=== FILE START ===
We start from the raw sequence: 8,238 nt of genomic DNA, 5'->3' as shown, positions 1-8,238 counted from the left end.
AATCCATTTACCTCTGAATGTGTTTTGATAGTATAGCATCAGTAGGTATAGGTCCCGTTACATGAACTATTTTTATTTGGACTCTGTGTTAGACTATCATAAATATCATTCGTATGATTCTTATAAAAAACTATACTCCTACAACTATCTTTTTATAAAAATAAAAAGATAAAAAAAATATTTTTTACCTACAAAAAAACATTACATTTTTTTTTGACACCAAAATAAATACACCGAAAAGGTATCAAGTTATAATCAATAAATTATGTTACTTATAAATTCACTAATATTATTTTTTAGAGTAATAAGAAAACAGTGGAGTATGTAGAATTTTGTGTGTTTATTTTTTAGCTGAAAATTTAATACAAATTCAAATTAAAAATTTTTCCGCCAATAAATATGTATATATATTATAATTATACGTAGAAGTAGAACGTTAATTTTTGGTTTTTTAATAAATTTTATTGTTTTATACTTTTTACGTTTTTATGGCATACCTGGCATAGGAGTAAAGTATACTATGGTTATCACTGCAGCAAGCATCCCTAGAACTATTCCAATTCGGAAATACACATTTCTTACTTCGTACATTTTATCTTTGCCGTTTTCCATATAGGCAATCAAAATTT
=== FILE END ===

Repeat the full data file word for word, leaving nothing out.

We start from the raw sequence: 8,238 nt of genomic DNA, 5'->3' as shown, positions 1-8,238 counted from the left end.
AATCCATTTACCTCTGAATGTGTTTTGATAGTATAGCATCAGTAGGTATAGGTCCCGTTACATGAACTATTTTTATTTGGACTCTGTGTTAGACTATCATAAATATCATTCGTATGATTCTTATAAAAAACTATACTCCTACAACTATCTTTTTATAAAAATAAAAAGATAAAAAAAATATTTTTTACCTACAAAAAAACATTACATTTTTTTTTGACACCAAAATAAATACACCGAAAAGGTATCAAGTTATAATCAATAAATTATGTTACTTATAAATTCACTAATATTATTTTTTAGAGTAATAAGAAAACAGTGGAGTATGTAGAATTTTGTGTGTTTATTTTTTAGCTGAAAATTTAATACAAATTCAAATTAAAAATTTTTCCGCCAATAAATATGTATATATATTATAATTATACGTAGAAGTAGAACGTTAATTTTTGGTTTTTTAATAAATTTTATTGTTTTATACTTTTTACGTTTTTATGGCATACCTGGCATAGGAGTAAAGTATACTATGGTTATCACTGCAGCAAGCATCCCTAGAACTATTCCAATTCGGAAATACACATTTCTTACTTCGTACATTTTATCTTTGCCGTTTTCCATATAGGCAATCAAAATTT